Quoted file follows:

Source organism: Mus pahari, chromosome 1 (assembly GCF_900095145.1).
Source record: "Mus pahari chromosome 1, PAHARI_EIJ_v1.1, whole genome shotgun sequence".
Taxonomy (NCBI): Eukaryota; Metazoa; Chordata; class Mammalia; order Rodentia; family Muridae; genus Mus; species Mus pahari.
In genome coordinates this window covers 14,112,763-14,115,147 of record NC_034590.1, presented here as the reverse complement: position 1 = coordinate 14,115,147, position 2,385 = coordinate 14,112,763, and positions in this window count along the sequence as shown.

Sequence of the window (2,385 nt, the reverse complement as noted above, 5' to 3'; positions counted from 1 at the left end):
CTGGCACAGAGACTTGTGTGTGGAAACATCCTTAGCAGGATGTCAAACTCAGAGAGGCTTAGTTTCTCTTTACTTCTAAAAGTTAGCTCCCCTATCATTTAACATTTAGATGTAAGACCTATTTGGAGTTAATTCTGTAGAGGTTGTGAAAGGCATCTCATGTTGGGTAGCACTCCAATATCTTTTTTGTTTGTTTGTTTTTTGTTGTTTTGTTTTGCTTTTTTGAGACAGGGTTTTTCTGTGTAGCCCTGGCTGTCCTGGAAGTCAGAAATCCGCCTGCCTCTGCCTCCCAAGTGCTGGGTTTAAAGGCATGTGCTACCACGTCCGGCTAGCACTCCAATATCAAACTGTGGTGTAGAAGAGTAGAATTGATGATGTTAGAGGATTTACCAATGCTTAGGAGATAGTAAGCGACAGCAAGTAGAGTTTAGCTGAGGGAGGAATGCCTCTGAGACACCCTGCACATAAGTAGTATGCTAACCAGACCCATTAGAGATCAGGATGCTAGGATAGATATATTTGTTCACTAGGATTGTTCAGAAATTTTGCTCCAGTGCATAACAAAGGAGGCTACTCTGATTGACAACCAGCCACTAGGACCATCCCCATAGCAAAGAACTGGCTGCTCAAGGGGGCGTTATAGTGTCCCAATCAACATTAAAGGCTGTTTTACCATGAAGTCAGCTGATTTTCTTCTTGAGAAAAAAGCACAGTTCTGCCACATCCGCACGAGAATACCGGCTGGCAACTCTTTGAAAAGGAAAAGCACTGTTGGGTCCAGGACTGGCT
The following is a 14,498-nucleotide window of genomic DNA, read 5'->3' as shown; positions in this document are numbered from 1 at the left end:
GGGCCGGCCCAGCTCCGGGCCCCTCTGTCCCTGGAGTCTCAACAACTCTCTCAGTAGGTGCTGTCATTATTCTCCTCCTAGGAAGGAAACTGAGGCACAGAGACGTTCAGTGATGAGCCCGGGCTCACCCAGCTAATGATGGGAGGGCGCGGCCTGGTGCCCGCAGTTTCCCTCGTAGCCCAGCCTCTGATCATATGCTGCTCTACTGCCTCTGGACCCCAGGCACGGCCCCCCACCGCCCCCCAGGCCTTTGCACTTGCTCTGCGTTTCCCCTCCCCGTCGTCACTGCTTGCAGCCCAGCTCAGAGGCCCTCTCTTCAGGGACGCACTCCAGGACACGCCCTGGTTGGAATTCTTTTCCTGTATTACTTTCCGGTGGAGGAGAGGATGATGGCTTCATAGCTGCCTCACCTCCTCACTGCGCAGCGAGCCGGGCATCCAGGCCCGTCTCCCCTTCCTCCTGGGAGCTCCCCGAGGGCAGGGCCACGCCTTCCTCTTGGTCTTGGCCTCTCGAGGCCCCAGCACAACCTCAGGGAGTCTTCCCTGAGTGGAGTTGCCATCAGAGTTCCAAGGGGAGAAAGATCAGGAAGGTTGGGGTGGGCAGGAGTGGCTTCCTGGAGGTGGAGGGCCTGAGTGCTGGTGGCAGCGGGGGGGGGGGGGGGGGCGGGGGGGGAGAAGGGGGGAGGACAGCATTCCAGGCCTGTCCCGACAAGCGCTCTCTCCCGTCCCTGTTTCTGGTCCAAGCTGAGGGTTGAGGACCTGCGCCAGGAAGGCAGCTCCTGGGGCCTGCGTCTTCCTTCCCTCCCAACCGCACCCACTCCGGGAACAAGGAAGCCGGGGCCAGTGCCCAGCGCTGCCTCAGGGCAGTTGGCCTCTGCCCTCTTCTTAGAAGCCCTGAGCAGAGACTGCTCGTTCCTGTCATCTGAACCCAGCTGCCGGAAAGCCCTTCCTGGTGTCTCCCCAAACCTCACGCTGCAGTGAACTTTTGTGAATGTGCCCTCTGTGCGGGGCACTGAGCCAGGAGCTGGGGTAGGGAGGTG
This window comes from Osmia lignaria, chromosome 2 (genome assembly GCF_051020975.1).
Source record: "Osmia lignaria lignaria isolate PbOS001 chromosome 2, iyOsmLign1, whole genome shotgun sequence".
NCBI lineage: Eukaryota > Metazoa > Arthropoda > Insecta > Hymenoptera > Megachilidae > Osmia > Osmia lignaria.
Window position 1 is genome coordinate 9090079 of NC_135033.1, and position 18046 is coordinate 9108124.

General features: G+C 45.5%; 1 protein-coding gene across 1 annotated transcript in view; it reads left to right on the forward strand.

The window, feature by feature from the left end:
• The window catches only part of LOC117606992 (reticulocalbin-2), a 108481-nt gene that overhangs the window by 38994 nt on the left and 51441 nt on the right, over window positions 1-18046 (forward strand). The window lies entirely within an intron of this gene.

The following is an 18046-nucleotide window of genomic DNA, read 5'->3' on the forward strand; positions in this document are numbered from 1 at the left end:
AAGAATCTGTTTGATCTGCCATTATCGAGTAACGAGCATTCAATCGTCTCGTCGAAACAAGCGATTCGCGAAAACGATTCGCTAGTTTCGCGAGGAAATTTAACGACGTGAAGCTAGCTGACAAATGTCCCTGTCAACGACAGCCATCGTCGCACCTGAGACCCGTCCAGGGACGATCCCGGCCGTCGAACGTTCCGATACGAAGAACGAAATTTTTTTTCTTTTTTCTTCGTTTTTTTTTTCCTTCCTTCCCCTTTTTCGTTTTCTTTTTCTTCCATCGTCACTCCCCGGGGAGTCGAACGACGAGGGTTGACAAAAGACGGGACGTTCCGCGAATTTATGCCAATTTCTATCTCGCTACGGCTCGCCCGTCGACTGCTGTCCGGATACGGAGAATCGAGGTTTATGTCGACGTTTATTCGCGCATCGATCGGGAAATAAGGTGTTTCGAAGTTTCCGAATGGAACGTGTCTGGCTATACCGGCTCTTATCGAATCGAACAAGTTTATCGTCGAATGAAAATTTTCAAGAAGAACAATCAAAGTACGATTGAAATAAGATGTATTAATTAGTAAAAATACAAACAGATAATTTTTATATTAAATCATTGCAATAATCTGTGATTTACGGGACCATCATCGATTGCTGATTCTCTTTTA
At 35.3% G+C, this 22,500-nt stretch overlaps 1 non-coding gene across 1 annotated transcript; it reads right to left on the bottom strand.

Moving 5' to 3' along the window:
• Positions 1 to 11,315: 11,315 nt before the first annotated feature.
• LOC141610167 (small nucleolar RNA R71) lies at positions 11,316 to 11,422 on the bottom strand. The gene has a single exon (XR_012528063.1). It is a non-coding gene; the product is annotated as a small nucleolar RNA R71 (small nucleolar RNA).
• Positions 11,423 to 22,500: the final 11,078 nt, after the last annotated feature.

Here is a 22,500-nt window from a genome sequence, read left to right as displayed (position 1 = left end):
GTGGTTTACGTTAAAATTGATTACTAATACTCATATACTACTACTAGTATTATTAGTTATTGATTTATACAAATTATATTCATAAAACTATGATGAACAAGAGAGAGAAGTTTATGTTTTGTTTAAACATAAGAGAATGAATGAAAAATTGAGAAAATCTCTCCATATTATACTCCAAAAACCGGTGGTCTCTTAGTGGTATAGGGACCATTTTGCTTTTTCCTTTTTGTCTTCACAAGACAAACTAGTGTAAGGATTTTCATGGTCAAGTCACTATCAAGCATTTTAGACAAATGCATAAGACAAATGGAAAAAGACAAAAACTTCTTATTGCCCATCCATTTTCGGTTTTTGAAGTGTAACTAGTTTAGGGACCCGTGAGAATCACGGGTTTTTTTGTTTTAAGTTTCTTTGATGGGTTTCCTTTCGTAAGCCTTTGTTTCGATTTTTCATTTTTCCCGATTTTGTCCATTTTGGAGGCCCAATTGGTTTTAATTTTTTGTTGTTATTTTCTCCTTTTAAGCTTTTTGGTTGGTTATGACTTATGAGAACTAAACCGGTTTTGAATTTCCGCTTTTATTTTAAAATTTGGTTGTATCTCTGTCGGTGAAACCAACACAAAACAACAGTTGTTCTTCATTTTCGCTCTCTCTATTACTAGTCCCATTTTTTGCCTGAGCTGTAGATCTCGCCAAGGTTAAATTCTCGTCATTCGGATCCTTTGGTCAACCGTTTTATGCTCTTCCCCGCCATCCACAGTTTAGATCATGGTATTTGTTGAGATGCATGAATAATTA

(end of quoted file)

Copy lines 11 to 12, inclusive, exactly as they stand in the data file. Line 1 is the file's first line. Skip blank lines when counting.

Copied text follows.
NCBI lineage: Eukaryota > Metazoa > Arthropoda > Insecta > Hymenoptera > Megachilidae > Osmia > Osmia lignaria.
Window position 1 is genome coordinate 9090079 of NC_135033.1, and position 18046 is coordinate 9108124.